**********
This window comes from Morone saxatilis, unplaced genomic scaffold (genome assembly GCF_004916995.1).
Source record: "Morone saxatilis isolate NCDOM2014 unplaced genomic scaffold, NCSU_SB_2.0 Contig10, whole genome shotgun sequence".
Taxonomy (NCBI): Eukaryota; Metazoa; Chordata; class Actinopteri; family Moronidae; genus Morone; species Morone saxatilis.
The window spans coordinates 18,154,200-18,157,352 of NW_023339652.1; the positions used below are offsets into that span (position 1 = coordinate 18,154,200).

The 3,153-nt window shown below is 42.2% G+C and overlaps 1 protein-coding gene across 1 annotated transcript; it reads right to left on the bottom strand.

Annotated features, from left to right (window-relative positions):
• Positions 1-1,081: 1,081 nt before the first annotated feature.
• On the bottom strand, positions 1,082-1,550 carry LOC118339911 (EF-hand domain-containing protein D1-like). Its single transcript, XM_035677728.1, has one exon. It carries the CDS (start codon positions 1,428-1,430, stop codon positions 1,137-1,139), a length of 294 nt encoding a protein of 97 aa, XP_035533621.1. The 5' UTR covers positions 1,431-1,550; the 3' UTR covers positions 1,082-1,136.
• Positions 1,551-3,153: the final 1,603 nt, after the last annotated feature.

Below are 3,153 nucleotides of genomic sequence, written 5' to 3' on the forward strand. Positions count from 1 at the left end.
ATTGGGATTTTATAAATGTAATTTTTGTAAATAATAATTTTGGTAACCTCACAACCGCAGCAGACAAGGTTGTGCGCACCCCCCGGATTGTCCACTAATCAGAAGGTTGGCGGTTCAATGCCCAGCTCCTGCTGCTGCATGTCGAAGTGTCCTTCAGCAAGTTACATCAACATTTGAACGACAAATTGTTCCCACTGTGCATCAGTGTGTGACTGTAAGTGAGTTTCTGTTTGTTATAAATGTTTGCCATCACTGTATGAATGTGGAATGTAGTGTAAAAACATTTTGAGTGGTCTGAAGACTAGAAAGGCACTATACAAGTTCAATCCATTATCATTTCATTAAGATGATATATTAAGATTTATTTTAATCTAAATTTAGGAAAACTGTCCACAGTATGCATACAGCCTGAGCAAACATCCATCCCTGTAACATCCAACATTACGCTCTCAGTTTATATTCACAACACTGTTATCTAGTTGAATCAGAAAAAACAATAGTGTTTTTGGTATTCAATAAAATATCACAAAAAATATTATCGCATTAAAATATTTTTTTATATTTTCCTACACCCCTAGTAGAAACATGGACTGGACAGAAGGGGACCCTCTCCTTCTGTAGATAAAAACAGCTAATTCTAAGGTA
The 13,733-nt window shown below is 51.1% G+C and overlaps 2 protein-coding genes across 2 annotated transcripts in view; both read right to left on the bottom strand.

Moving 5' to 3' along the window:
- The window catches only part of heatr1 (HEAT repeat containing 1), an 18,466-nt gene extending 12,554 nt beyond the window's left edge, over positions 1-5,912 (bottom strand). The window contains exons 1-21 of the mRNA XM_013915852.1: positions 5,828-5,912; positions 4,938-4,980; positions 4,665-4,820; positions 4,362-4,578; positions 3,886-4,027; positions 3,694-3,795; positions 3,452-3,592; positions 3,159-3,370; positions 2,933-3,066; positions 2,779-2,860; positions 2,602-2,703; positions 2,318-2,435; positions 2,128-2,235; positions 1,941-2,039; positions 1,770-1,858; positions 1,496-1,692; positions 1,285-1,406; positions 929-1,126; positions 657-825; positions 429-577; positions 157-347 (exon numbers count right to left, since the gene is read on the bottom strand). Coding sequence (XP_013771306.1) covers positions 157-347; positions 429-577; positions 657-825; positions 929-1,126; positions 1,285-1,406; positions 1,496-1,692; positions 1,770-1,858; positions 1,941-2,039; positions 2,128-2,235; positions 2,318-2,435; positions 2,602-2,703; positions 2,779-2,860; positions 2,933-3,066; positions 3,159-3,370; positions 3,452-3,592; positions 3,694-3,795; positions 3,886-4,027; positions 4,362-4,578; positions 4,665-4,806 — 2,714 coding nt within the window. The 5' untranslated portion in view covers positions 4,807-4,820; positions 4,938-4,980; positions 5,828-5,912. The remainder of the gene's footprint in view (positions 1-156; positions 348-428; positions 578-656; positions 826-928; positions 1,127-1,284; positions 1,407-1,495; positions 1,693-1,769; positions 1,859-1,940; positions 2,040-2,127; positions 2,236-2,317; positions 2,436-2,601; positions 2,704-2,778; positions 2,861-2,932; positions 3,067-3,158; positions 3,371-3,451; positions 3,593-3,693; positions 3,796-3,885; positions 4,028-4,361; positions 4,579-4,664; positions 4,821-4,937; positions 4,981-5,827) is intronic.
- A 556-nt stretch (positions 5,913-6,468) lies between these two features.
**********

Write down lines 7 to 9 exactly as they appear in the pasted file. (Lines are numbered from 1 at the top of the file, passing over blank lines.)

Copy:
• Positions 1-1,081: 1,081 nt before the first annotated feature.
• On the bottom strand, positions 1,082-1,550 carry LOC118339911 (EF-hand domain-containing protein D1-like). Its single transcript, XM_035677728.1, has one exon. It carries the CDS (start codon positions 1,428-1,430, stop codon positions 1,137-1,139), a length of 294 nt encoding a protein of 97 aa, XP_035533621.1. The 5' UTR covers positions 1,431-1,550; the 3' UTR covers positions 1,082-1,136.
• Positions 1,551-3,153: the final 1,603 nt, after the last annotated feature.